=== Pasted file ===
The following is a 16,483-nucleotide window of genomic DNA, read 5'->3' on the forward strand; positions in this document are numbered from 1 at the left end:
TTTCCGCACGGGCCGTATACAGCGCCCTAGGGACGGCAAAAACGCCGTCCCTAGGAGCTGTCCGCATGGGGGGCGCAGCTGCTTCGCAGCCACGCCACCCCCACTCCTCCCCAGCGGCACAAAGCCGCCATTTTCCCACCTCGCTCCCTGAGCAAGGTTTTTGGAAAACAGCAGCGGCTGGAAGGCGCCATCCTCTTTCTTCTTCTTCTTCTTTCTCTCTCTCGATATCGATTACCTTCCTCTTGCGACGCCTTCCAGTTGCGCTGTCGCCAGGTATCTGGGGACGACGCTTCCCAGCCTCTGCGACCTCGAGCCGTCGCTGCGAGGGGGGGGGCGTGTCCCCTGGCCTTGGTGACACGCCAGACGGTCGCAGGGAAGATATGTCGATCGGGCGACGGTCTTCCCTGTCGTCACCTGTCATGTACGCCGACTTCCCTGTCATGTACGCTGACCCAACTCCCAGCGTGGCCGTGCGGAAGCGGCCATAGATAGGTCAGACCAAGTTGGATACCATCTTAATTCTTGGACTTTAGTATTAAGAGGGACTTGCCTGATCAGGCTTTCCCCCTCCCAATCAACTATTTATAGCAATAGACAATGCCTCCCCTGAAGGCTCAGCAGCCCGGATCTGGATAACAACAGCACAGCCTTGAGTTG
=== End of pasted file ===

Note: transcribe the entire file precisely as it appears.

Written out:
The following is a 16,483-nucleotide window of genomic DNA, read 5'->3' on the forward strand; positions in this document are numbered from 1 at the left end:
TTTCCGCACGGGCCGTATACAGCGCCCTAGGGACGGCAAAAACGCCGTCCCTAGGAGCTGTCCGCATGGGGGGCGCAGCTGCTTCGCAGCCACGCCACCCCCACTCCTCCCCAGCGGCACAAAGCCGCCATTTTCCCACCTCGCTCCCTGAGCAAGGTTTTTGGAAAACAGCAGCGGCTGGAAGGCGCCATCCTCTTTCTTCTTCTTCTTCTTTCTCTCTCTCGATATCGATTACCTTCCTCTTGCGACGCCTTCCAGTTGCGCTGTCGCCAGGTATCTGGGGACGACGCTTCCCAGCCTCTGCGACCTCGAGCCGTCGCTGCGAGGGGGGGGGCGTGTCCCCTGGCCTTGGTGACACGCCAGACGGTCGCAGGGAAGATATGTCGATCGGGCGACGGTCTTCCCTGTCGTCACCTGTCATGTACGCCGACTTCCCTGTCATGTACGCTGACCCAACTCCCAGCGTGGCCGTGCGGAAGCGGCCATAGATAGGTCAGACCAAGTTGGATACCATCTTAATTCTTGGACTTTAGTATTAAGAGGGACTTGCCTGATCAGGCTTTCCCCCTCCCAATCAACTATTTATAGCAATAGACAATGCCTCCCCTGAAGGCTCAGCAGCCCGGATCTGGATAACAACAGCACAGCCTTGAGTTG